Sheep Rock Trails

A female hiker with a blue backpack hiking down a trail with a clear blue sky and dusty red/tan outcrops around her.
The Flood of Fire Trail at Foree.

NPS Photo

There are seven hiking trails in the Sheep Rock Unit, ranging from 0.25 miles to 3.25 miles in length. The trails are listed from north to south, arranged by trailhead.

Foree Area

Flood of Fire (0.4 miles round trip) This gravel trail ascends a small ridge to a viewpoint overlooking the John Day River Valley and a colorful rock formation similar to Cathedral Rock.

Story in Stone (0.3 miles round trip) This trail skirts above a small basin of blue-green claystone. The formation contains fossils of animals that lived here 25 to 30 million years ago. This mostly level trail is partially paved.

Blue Basin Area

Island in Time (1.3 miles round trip) This gravel trail ascends to an amphitheater carved out of the blue-green claystones of the John Day Formation. The volcanic ash, now turned to stone, contains a rich variety of vertebrate fossils. Interpretive signs and fossil replicas are located along the trail.

Blue Basin Overlook (3.25 mile loop) This trail brings you to a spectacular vista overlooking the John Day River Valley. It is dusty in places and may be impassable in wet weather. Moderate to strenuous with over 600 ft. elevation gain (and loss.)

James Cant Ranch

River Trail (0.6 miles round trip) This packed gravel and mostly level trail leads to the John Day River from the Cant Ranch parking lot.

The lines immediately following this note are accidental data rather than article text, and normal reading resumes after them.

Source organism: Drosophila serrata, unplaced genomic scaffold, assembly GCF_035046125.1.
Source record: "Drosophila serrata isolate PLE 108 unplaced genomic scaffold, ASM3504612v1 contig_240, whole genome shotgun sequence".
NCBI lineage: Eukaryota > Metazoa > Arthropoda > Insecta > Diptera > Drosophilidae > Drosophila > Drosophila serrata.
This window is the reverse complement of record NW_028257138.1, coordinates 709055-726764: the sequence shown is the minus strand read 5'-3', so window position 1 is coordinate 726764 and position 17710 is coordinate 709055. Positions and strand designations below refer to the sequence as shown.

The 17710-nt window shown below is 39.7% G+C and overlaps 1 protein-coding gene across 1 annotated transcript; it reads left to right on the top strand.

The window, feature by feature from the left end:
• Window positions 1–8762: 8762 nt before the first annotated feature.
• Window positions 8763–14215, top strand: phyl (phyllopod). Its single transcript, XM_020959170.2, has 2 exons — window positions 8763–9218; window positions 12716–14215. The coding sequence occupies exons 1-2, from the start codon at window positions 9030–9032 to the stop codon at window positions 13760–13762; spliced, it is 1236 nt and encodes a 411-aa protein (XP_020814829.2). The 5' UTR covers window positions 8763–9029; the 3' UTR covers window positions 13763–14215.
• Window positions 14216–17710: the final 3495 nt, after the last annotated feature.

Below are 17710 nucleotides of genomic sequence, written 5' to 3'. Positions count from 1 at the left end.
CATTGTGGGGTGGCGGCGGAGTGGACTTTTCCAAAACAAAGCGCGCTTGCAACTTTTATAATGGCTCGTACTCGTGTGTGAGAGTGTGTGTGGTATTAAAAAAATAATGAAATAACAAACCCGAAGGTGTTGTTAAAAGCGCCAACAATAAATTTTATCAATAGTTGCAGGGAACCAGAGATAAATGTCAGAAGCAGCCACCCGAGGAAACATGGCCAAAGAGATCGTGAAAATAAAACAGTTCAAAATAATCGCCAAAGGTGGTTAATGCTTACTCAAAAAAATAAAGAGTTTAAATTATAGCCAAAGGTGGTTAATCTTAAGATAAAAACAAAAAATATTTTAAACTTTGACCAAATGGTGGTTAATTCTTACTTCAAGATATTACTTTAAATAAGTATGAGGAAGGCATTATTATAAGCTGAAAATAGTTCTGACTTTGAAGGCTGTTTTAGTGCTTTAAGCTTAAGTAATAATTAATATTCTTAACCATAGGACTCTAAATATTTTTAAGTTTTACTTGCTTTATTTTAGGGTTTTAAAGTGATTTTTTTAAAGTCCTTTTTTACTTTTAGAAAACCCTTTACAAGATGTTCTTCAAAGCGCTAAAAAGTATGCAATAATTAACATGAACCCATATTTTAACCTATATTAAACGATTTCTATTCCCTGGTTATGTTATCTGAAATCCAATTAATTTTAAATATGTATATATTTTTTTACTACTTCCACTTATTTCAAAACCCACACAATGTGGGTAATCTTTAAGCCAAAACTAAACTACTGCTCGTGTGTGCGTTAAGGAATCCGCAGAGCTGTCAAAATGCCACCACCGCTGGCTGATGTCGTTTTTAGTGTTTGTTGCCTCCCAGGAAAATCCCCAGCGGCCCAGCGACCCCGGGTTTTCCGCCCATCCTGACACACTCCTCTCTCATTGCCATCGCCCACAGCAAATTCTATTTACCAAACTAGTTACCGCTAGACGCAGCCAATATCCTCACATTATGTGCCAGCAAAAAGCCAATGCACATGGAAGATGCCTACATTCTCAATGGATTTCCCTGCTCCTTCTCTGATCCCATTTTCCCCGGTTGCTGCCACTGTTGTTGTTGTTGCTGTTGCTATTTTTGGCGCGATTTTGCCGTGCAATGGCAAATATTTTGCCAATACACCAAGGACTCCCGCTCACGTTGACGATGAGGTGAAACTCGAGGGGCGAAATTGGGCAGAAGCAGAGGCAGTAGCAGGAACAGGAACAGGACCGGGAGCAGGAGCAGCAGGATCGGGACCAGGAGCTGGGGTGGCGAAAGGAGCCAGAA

Sheep Rock Overlook Trail (½ mile round trip) Starting at the front gate to the Cant House, this trail ends at an overlook with a great view of the valley and the river.

Thomas Condon Paleontology Center

Thomas Condon Overlook Trail (¼ mile round trip) This trail ends at an overlook with a great view of the valley. It begins at the south end of the parking lot.

Mascall Overlook

Mascall Formation Overlook (150 feet) Sweeping views of the John Day Valley and Picture Gorge can be seen from the overlook.

Please remember that all fossils, historic structures, archeological features, rocks, plants and animals are protected and may not be collected or disturbed. For the protection of fossils under the surface, walking on the exposed fossil beds is prohibited. This includes badland-like surfaces that have few to no plants growing on them. Fossils from the Sheep Rock area are rare and fragile. Any that are exposed are collected by scientists for protection. If you see a fossil, don't pick it up, photograph it instead, and report your find to a ranger. Please help protect your park and tell a ranger if you see anyone collecting or digging for fossils.

Last updated: January 3, 2018

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32651 Highway 19
Kimberly, OR 97848


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